Archive for Montgomery Tully

Wailing Asteroid, Crouching Hawtrey

Posted in FILM, literature, Television with tags , , , , , , , , , , , , on April 25, 2012 by dcairns

Ah, Montgomery Tully, reliably awful as ever — THE TERRORNAUTS (1967) has the appeal of being scripted by respected sci-fi  scribe John Brunner (Stand on Zanzibar) from a novel (The Wailing Asteroid) by the equally celebrated Murray Leinster (who, according to the ever-reliable Wikipedia, invented front projection). Unfortunately, the script is pretty awful, but not so bad that director Tully can’t enhance its dreadfulness with a variety of pleasing touches.

We’re at a giant radar dish place (that’s the technical term for them, I assure you) where rubbish actor Simon Oates has an underfunded research project, Star Talk (sounds like a chat show, I know) under threat from hissy, officious official Max Adrian. Things get even swishier when Charles Hawtrey turns up to audit the project, but then the whole building is sucked into the asteroid belt, taking with it tea lady Patricia Hayes, fellow scientist Stanley Meadows (outstanding in PERFORMANCE, just about hanging onto his dignity here) and charm school secretary Zena Marshall.

OK, so we have to admire any seriously-intended science fiction film with the stones to cast Hawtrey, a sort of superannuated camp schoolboy, referred to in CARRY ON CLEOPATRA by no less a person than Kenneth Williams as “you silly old faggot.” True, he is called upon to deliver some sort of comedy relief, and in the absence of any scripted humour he’s required to do it with his presence alone.

I was mysteriously and unpleasantly reminded of Intergalactic Kitchen, a kids’ TV show I once worked on, and I kind of wonder if series creator Frank Rodgers was possibly inspired to greatness by this movie. There’s a scene of the assembled cast wondering what kind of weird alien being is going to come through the door which is very reminiscent of a bit in our first episode… what comes through the door this time is a crap robot bristling with aerials. Patricia Hayes, who has been luridly imagining tentacles and giant spiders,  immediately wonders what the robot would be like to shag. I’m not making this up.

“I wouldn’t fancy spending the night with one of them things, look at all them spiky bits.”

The production designer has really pulled all the stops out. Out of his ass. The alien craft interior is sucky, but the quarry with spray-painted “cave art” really puts the tin lid on it.

Glass painting, or just a really dirty lens?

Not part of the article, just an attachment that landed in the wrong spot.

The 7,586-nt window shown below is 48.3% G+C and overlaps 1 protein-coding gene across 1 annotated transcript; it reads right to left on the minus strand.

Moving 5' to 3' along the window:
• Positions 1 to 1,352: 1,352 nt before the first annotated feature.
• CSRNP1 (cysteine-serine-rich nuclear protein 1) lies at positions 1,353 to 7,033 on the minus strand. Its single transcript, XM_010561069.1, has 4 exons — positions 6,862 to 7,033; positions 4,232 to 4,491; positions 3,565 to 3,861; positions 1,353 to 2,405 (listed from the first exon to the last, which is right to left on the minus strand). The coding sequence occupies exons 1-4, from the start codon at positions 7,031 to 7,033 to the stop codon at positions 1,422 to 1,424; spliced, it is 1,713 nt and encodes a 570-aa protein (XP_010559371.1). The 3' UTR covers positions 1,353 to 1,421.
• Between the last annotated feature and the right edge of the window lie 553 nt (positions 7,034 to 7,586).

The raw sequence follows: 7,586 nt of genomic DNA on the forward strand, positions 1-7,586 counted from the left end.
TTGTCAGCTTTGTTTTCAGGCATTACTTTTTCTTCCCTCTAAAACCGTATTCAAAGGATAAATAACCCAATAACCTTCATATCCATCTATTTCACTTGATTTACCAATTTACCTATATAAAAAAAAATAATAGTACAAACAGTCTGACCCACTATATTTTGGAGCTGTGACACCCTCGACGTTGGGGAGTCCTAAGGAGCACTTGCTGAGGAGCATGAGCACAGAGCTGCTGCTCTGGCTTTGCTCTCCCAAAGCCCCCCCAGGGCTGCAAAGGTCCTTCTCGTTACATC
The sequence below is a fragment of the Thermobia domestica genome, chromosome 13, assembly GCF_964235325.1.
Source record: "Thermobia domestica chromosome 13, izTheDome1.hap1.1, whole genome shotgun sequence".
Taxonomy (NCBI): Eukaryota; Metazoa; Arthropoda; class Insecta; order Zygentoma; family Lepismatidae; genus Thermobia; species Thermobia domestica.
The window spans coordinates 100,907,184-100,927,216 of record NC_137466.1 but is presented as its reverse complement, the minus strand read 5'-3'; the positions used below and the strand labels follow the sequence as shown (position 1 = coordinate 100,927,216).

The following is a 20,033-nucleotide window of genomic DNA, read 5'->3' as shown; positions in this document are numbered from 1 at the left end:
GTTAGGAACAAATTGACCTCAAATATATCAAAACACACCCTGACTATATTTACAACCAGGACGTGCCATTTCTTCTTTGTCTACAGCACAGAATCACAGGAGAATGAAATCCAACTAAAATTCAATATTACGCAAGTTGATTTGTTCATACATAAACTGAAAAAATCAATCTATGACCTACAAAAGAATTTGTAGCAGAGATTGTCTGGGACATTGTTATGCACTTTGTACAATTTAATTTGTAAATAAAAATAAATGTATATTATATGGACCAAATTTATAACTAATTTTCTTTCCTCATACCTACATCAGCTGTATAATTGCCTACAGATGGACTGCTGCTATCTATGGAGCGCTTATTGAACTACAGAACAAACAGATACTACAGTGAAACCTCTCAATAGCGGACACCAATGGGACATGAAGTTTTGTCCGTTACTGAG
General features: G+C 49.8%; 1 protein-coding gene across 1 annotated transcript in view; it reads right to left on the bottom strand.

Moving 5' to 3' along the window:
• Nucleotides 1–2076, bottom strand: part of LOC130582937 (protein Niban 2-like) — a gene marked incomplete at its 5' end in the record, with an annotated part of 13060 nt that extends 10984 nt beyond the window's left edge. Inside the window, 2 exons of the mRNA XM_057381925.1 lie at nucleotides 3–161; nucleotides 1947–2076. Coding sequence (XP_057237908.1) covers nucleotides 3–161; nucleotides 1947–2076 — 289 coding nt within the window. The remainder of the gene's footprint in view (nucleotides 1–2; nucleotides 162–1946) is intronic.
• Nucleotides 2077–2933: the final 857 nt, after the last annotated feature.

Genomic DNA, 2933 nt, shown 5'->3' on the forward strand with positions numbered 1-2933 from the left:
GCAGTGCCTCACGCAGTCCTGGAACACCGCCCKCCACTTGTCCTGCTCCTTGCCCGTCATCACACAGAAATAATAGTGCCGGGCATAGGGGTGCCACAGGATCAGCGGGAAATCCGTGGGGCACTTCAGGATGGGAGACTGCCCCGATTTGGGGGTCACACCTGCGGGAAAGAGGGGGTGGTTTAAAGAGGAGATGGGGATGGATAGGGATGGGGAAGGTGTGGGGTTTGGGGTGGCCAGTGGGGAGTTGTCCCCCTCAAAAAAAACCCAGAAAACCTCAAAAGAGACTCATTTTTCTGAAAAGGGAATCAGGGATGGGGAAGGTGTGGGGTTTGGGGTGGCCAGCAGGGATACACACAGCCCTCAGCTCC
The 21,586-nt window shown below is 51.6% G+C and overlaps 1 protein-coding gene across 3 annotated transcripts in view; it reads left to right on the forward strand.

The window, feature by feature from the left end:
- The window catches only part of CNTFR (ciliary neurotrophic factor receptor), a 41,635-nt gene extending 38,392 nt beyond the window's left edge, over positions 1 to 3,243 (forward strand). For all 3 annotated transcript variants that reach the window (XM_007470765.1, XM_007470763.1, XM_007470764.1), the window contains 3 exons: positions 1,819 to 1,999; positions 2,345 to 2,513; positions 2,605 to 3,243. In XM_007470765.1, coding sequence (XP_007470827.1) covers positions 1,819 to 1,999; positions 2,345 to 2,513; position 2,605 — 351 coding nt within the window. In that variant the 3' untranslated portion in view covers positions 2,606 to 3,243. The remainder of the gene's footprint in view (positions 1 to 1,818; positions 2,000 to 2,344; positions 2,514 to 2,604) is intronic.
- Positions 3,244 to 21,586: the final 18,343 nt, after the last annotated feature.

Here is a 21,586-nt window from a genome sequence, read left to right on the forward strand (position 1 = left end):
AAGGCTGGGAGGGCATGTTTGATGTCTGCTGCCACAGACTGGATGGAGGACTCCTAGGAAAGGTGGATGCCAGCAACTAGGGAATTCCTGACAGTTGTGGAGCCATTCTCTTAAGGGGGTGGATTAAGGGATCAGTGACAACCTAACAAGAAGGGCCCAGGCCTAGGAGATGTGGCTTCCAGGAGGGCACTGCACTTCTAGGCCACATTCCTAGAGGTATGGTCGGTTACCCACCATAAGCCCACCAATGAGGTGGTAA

Les Bowie’s tabletop special effects are probably a lot cheaper than they look, because he was a dedicated craftsman… I guess that means in this case he must have paid them.

Just keep repeating to yourself, “The following year, we made 2001.”

Using front projection, which was invented by the author of the story which became this ludicrous film. Strange.

Wash-out

Posted in FILM with tags , , , , , , , on April 17, 2012 by dcairns

ELECTRIC MONSTER is a 1958 Anglo-Amalgamated scifi thriller from the reliably terrible Montgomery Tully. It has a laughable alternative title, ESCAPEMENT — although I think it’s a toss-up which is a worse one-word, that or INCEPTION. There’s no electric monster, or any other kind of monster, in it.

But, it’s from the soon-to-be producers of PEEPING TOM, and might be paired with that film thematically even more aptly than CIRCUS OF HORRORS and HORRORS OF THE BLACK MUSEUM, sometimes descibred as forming a kind of “Sadeian Trilogy” with Powell’s superior shocker.

Tully’s plodding crapola makes a laughable pretence at being set in New York and the Riviera, but it’s visibly the Home Counties + stock footage all the way. Poor old Rod Cameron’s impersonation of a leading man is no more convincing, his youthful wiriness has vanished under a heap of dough,and his somnambular style is unfortunate in a film about brainwashing.

For YES — an ex-Nazi in the South of France is experimenting with a fake therapy technique, targeting celebrities and brainwashing them into becoming hypnotised cult drones. And this becomes pretty interesting, because Scientology was only a few years old at this time. Not that I’m suggesting that scientology is more like brainwashing than any other organized religion.

This is apparently based on a pretty smart novel, in which the will-sapping technology is in the hands of a movie mogul who’s lobotomising America with mindless entertainment piped directly into the brain. Although the mental pablum theme has been stripmined away in the “adaptation” process, it creeps back in via the “visions” created by the process, which are basically light entertainment dance numbers filmed in a TV studio. It’s all leotards and mildly suggestive moves, with the odd sinister prop like a giant spider web with a spinal column hanging from it. It’s Death by Scopitone.

For death is occurring as an unwanted side-effect of the therapeutic process — victims are found to have suffered “electrolysis of the brain,” which sounds pretty silly but for all I know is a perfectly real thing. Will Rod Cameron bring down the monster cult, or will he end up with a bald, scrubbed-clean cerebellum? It’s absolutely impossible to care one way or the other, although pretty much ever duff B-movie of the fifties and sixties would have been improved by a downbeat ending. In many, many ways, NIGHT OF THE LIVING DEAD is just a duff B-movie with a great downbeat ending…

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